He was fifteen when he came to me. And even on the first day I knew he couldn’t stay. I knew it wasn’t the right fit… he was broken beyond repair and a danger to the other children. I could see it in his eyes…he was ruined. I know that sounds callous…but it’s the reality. He was a throw away…lost in a system that seemed determined to destroy the child he’d once been.
What’s his story, I asked the caseworker who dropped him off. His story, said the man, is he’s been abused by every adult he’s ever come into contact with. There was no child left…just a shell of a victim.
So I took him into my home with seven other kids and gave him a bed, some good food and a short glimpse of what a family looks like. He settled in, smiled a lot, and was friendly enough. The girls put tiny ponytails in his long curly hair, the boys played video games with him side by side, he jumped on the trampoline, ate cookies like he’d never had one, and…that’s all I really remember. Sometimes, after they leave…I block them out. It’s the only way.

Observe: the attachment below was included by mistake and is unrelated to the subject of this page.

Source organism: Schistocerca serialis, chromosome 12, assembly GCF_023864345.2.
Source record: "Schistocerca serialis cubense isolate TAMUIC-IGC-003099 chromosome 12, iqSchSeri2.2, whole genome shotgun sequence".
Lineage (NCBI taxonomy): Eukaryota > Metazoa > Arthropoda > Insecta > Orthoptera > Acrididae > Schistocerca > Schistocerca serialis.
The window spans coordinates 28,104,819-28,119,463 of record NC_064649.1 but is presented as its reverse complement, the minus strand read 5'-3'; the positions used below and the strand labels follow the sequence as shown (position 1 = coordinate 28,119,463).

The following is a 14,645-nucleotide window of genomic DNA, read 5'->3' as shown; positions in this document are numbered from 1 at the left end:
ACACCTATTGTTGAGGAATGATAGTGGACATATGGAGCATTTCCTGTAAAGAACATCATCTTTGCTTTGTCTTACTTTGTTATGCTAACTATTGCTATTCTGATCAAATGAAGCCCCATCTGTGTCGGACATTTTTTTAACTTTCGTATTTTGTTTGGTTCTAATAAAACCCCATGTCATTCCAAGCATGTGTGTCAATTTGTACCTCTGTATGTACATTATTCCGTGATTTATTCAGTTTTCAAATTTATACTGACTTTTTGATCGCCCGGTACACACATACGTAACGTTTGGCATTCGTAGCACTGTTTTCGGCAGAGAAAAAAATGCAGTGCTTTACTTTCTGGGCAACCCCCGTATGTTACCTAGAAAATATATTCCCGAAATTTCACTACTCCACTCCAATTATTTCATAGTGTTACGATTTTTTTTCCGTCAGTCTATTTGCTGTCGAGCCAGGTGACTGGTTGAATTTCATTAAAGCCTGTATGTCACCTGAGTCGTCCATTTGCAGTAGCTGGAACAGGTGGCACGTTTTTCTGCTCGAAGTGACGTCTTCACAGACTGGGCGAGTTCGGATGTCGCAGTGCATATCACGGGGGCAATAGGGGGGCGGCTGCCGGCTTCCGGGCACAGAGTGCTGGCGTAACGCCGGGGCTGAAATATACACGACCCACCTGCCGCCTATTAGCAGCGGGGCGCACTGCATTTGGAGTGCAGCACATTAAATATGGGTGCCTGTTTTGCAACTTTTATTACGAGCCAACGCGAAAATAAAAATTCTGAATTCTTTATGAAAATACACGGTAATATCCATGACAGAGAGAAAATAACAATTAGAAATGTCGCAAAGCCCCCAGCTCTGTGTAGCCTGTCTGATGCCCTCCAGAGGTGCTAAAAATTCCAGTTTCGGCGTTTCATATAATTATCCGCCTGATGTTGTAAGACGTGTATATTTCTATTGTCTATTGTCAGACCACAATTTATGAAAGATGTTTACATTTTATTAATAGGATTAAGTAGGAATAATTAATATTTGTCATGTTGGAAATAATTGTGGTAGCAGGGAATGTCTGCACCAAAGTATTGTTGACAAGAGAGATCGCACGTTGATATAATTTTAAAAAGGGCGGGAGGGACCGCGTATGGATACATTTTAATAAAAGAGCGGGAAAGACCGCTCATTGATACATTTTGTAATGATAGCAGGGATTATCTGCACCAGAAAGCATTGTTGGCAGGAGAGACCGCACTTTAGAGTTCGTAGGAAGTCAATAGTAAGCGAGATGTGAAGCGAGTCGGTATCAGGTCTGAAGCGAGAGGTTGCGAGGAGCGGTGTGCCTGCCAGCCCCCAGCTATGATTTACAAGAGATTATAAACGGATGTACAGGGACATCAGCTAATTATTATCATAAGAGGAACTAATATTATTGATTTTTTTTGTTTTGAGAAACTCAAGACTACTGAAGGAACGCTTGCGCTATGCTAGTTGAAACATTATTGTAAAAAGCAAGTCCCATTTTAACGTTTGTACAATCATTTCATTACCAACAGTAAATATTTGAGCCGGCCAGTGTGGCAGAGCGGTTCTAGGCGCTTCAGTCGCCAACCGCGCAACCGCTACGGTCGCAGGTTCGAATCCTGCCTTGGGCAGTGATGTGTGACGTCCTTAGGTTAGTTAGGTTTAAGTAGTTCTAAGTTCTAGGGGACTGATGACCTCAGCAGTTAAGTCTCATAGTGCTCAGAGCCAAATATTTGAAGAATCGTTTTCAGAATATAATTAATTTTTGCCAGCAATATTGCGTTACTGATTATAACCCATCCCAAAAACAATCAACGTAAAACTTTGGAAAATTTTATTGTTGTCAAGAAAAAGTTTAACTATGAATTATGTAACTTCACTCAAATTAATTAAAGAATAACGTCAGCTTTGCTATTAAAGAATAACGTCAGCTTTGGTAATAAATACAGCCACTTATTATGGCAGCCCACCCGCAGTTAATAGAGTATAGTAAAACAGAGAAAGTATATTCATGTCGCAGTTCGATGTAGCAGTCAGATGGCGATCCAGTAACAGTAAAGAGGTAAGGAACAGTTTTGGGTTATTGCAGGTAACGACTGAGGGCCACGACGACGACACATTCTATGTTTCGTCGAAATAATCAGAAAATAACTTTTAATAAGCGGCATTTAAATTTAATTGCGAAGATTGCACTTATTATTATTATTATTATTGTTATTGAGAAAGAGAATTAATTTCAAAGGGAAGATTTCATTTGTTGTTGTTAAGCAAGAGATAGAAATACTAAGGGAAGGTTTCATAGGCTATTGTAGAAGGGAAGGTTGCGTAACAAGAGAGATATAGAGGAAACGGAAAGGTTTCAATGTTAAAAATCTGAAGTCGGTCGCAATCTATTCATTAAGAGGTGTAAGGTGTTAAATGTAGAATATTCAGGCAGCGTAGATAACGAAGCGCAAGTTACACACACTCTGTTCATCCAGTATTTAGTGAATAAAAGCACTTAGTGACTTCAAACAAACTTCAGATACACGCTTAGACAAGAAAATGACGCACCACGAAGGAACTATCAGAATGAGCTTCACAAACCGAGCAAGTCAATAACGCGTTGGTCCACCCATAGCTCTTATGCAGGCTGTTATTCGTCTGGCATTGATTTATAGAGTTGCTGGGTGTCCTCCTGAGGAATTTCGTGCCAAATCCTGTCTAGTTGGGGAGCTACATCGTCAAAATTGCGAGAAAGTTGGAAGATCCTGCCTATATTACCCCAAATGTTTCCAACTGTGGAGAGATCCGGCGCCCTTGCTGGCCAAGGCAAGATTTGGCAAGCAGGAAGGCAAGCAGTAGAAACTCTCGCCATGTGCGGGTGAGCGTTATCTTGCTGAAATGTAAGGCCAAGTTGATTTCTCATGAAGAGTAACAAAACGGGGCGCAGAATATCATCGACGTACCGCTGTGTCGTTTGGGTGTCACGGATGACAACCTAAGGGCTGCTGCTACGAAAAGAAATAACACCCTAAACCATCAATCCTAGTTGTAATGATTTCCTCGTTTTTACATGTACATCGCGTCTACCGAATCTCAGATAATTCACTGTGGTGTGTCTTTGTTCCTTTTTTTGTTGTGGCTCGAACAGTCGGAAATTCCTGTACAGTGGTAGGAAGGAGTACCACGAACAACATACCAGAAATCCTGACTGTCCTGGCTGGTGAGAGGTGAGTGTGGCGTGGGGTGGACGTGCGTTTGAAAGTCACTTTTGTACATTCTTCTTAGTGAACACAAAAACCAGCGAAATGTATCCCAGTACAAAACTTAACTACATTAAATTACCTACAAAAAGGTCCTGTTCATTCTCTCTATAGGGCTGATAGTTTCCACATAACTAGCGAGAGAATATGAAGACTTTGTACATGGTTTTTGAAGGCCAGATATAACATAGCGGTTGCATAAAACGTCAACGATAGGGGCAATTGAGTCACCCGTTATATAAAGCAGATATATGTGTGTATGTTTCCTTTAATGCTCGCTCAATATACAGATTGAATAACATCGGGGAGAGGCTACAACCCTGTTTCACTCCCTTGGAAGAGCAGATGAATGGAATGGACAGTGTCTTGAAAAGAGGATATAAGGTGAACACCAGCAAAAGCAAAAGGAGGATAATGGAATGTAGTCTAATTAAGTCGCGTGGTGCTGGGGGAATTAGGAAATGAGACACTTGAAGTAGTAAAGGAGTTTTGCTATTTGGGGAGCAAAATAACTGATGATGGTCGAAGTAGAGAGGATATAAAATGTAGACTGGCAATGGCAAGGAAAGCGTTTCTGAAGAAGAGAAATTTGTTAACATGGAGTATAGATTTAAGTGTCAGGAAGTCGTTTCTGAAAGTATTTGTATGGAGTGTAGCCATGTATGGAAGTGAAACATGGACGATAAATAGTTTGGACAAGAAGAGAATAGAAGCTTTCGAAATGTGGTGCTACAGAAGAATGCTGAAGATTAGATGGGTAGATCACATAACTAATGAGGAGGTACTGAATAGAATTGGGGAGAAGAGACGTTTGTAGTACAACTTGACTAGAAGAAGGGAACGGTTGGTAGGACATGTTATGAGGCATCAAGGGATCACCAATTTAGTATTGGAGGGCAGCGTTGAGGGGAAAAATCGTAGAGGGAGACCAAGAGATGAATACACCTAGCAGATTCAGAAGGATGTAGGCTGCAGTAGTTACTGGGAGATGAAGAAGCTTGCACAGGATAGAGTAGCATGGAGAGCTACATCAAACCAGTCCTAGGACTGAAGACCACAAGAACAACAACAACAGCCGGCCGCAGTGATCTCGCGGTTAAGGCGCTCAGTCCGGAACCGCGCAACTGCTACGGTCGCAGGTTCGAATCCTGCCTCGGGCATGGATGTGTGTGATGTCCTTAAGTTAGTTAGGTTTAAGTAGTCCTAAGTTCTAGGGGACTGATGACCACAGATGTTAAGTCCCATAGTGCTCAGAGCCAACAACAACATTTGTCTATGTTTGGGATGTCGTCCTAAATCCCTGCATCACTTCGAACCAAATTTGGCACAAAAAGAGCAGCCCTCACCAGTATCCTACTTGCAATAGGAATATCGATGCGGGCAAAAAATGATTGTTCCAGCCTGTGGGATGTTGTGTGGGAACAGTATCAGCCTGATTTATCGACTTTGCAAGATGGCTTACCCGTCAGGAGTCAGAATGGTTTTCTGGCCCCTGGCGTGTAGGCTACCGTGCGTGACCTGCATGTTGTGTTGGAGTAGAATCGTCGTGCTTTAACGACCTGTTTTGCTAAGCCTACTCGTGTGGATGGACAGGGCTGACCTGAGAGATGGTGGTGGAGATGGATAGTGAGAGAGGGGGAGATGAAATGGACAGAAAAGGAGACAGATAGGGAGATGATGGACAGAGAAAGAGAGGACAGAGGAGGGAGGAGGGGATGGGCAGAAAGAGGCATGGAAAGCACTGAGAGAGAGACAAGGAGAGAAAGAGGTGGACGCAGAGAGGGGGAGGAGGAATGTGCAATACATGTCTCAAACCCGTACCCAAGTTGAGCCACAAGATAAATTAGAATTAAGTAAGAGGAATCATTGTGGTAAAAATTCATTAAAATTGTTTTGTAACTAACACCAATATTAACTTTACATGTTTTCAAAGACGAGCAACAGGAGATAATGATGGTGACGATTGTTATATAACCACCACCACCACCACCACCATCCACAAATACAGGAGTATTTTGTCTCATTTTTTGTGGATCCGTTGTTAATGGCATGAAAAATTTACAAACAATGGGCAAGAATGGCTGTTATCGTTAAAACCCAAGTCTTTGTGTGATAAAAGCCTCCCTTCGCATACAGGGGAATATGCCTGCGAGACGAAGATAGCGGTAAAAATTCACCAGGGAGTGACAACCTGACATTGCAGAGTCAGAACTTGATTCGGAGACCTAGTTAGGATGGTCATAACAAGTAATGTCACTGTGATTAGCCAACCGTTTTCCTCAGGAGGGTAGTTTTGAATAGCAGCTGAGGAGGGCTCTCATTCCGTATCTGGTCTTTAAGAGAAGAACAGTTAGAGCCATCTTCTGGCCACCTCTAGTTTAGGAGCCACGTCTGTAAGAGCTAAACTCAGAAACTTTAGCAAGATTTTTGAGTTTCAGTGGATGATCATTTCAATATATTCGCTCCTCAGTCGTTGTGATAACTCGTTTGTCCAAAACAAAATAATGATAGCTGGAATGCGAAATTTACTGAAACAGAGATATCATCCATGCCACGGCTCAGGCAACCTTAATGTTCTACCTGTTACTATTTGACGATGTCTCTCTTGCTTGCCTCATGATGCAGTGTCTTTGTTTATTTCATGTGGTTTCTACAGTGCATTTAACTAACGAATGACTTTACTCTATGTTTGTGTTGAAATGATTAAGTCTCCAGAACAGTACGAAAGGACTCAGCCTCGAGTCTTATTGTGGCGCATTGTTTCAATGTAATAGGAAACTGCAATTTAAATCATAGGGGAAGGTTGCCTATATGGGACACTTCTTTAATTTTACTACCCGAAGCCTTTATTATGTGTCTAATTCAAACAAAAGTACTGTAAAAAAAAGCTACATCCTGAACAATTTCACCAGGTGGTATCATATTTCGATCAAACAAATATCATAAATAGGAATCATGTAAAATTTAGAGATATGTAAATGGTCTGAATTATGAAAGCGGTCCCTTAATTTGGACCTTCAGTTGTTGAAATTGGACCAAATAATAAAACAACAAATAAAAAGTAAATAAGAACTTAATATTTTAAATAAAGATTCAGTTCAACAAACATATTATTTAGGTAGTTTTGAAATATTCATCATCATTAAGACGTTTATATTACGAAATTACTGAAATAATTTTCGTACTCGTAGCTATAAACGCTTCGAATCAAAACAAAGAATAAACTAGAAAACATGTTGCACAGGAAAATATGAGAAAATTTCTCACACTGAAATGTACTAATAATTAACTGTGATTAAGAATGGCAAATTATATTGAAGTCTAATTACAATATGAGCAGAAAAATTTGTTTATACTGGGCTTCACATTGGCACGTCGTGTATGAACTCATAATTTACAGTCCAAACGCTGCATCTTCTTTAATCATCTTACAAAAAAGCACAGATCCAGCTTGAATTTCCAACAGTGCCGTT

I remember his brown eyes. I remember his crooked smile. And I remember the moment he broke my heart.
We stood on the porch side by side, him taller than me by several inches, a shadow of the man he would become. A man with no model of what a man should be. A man with no footsteps to follow. He stood at my arm as the caseworker walked up the drive. He clutched his brown paper sack, everything he owned in the world crammed inside.
The worker stepped onto the porch and the boy turned to me. I looked at him and no words came.
“I know I can’t stay,” he said quietly. “But I wanted to.”
The worker took the bag from the boy and he turned to give me a hug. I wrapped my arms around the lanky boy who’d shared our home for just four days and I began to cry.
He held me. And he comforted me.
“It’s okay,” he said. “I’ve done this a lot.”
And then he left me there, standing alone in my shame.